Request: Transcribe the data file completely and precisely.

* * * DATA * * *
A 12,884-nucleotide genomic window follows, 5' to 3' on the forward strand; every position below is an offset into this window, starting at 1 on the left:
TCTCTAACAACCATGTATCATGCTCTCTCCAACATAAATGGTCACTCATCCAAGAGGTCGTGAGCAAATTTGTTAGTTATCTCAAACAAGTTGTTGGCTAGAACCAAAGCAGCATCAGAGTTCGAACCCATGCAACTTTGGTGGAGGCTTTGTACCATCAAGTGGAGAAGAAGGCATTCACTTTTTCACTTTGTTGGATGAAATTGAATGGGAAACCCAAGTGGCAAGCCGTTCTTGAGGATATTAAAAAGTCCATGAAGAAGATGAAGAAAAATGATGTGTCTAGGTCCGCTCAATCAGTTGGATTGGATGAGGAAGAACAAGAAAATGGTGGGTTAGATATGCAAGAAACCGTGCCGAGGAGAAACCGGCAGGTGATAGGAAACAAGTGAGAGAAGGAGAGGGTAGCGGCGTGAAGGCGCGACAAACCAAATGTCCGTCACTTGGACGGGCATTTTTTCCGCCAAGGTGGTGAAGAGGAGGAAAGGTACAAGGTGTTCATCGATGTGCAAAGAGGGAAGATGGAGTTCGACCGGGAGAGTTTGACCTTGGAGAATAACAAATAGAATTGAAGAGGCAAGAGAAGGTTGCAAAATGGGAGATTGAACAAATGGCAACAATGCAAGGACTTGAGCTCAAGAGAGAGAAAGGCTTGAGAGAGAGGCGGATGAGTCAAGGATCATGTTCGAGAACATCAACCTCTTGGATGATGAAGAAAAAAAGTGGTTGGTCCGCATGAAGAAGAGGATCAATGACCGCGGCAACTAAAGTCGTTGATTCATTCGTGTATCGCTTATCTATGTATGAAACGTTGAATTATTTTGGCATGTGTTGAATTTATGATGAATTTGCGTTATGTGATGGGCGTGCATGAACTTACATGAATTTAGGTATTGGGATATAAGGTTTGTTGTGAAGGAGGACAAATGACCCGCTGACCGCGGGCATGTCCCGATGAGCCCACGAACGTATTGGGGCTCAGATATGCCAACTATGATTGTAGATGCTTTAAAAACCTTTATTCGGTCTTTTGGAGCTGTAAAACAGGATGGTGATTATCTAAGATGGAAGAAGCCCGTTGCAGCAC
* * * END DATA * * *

A 12,884-nucleotide genomic window follows, 5' to 3' on the forward strand; every position below is an offset into this window, starting at 1 on the left:
TCTCTAACAACCATGTATCATGCTCTCTCCAACATAAATGGTCACTCATCCAAGAGGTCGTGAGCAAATTTGTTAGTTATCTCAAACAAGTTGTTGGCTAGAACCAAAGCAGCATCAGAGTTCGAACCCATGCAACTTTGGTGGAGGCTTTGTACCATCAAGTGGAGAAGAAGGCATTCACTTTTTCACTTTGTTGGATGAAATTGAATGGGAAACCCAAGTGGCAAGCCGTTCTTGAGGATATTAAAAAGTCCATGAAGAAGATGAAGAAAAATGATGTGTCTAGGTCCGCTCAATCAGTTGGATTGGATGAGGAAGAACAAGAAAATGGTGGGTTAGATATGCAAGAAACCGTGCCGAGGAGAAACCGGCAGGTGATAGGAAACAAGTGAGAGAAGGAGAGGGTAGCGGCGTGAAGGCGCGACAAACCAAATGTCCGTCACTTGGACGGGCATTTTTTCCGCCAAGGTGGTGAAGAGGAGGAAAGGTACAAGGTGTTCATCGATGTGCAAAGAGGGAAGATGGAGTTCGACCGGGAGAGTTTGACCTTGGAGAATAACAAATAGAATTGAAGAGGCAAGAGAAGGTTGCAAAATGGGAGATTGAACAAATGGCAACAATGCAAGGACTTGAGCTCAAGAGAGAGAAAGGCTTGAGAGAGAGGCGGATGAGTCAAGGATCATGTTCGAGAACATCAACCTCTTGGATGATGAAGAAAAAAAGTGGTTGGTCCGCATGAAGAAGAGGATCAATGACCGCGGCAACTAAAGTCGTTGATTCATTCGTGTATCGCTTATCTATGTATGAAACGTTGAATTATTTTGGCATGTGTTGAATTTATGATGAATTTGCGTTATGTGATGGGCGTGCATGAACTTACATGAATTTAGGTATTGGGATATAAGGTTTGTTGTGAAGGAGGACAAATGACCCGCTGACCGCGGGCATGTCCCGATGAGCCCACGAACGTATTGGGGCTCAGATATGCCAACTATGATTGTAGATGCTTTAAAAACCTTTATTCGGTCTTTTGGAGCTGTAAAACAGGATGGTGATTATCTAAGATGGAAGAAGCCCGTTGCAGCAC